Cleveland RTX 6 ZipCore Tour Rack wedge up close

Many amateur golfers are unsure when to use a 60 degree wedge. Is yours sitting in your bag collecting dust? 

It can be an effective stroke savor. So, you may as well learn how to use your 60 if you’re gonna carry it.

(Note: 60-degree wedge = lob wedge in this article) 

I’m a teaching pro & a scratch golfer who has played golf for 30 years. I’m always looking to improve my game, even if it is a shot or two here and there. I love testing new strategies on and off the course and studying golf swings to see what works.

Here are the exact areas of the course to take it out of the bag. 

What is 60 Degree Wedge Used for, and When Should You Use It?

Golfers use the 60-degree wedge for high-lofted shots close to the green. Accuracy and distance control are most important with your lob wedge. 

A 60-degree wedge can be used for these shots on the course: 

  • 50+ yard full swing shot to a green. 
  • 30 – 50 yard pitch shot.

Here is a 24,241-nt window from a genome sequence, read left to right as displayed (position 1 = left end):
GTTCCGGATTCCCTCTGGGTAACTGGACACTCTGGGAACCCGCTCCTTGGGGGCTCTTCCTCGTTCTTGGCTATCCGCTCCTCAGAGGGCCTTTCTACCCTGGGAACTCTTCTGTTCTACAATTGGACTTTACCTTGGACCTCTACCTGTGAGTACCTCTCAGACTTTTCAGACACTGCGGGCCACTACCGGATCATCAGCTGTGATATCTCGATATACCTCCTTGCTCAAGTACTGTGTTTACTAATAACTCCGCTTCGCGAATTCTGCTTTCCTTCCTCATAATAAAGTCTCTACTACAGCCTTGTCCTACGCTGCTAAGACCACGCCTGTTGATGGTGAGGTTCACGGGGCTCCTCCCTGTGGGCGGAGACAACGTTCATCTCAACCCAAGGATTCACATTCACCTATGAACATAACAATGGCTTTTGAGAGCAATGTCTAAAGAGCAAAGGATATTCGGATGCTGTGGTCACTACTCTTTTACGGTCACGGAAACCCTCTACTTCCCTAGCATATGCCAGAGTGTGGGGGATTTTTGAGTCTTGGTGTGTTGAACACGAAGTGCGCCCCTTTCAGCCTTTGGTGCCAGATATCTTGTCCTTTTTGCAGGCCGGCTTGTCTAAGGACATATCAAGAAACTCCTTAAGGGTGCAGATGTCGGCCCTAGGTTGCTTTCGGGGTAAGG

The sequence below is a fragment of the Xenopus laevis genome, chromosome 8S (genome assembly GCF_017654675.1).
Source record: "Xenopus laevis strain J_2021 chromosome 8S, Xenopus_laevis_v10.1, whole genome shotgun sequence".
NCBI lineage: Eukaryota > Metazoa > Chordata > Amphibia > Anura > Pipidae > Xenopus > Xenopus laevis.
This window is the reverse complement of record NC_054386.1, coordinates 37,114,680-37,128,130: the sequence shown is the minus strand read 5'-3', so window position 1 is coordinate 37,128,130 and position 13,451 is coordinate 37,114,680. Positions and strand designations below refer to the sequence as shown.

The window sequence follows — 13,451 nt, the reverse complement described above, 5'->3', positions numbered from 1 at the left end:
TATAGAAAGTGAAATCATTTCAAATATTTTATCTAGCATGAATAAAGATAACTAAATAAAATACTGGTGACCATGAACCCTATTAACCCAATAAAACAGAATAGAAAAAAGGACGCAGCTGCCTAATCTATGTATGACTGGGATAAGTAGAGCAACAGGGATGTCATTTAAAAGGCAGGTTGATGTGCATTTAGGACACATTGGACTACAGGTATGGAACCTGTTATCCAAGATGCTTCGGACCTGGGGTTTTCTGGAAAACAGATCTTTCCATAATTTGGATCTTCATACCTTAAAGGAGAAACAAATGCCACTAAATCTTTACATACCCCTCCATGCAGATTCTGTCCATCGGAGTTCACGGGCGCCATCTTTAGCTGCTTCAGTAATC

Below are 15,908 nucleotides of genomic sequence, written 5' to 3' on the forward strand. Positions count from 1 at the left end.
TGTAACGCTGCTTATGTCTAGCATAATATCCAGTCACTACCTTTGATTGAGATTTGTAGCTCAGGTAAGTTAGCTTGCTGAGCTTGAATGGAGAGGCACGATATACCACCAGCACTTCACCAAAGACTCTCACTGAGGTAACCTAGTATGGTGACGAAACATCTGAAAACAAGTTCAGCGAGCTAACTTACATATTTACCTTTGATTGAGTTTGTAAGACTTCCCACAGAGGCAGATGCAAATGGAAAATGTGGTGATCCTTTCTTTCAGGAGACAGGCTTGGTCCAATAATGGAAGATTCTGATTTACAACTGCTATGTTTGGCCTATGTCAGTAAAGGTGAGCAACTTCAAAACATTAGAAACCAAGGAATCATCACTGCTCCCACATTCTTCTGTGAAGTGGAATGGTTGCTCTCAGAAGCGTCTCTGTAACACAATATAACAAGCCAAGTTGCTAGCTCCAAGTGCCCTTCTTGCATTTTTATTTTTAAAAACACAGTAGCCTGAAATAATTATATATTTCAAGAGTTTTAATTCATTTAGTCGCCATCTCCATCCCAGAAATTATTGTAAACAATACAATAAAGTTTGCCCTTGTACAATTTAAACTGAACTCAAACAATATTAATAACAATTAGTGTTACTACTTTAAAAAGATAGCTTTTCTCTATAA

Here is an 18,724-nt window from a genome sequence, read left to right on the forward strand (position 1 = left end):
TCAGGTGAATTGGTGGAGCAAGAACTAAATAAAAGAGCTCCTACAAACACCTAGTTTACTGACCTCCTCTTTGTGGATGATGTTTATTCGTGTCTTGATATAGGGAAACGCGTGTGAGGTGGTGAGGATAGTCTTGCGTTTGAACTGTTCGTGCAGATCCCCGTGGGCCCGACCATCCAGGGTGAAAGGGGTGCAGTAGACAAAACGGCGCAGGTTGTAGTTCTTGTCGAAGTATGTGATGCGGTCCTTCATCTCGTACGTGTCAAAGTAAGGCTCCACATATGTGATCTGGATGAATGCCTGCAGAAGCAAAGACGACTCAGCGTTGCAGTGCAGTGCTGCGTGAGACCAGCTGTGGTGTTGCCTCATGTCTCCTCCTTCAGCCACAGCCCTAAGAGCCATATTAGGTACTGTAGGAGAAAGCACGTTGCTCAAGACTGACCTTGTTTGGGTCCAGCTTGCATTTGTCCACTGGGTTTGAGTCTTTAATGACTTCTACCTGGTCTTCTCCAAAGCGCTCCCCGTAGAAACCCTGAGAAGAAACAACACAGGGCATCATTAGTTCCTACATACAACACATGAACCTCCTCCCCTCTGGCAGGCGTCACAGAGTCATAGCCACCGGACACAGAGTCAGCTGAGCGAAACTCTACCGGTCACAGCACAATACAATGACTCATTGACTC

• Bunker shots – greenside up to 20 yards. 
  • Deep bunker shots with a high lip. 
  • Chip shot from the fringe when the pin is close. 
  • 5 – 15 yard greenside pitch shot. 
  • Flop shot. 
  • Recovery shots from deep rough into shorter grass. 

Why Use a 60-degree Wedge? 

Precise shot placement is the number one reason to use a 60-degree wedge. The loft and spin of the 60-degree club stop the ball on landing. 

When I put a 60-degree wedge in my hand, it’s usually because I have very little green to work with.
I also love the 60-degree when I’m stuck in the rough or the bottom of a high-lip bunker. 

Pro Tip: Choose your pitching wedge and run the ball up to the hole if you have nothing to clear. 

Lob Wedge vs. 60-Degree Wedge – Is There a Difference? 

A 60-degree wedge is a lob wedge. (Lob wedge lofts range from 58 to 64 degrees) 

  • Don’t assume your lob wedge is 60 degrees if you have game-improvement irons with a matching lob wedge.

Checklist To Decide if a 60-Degree Wedge is the Right Choice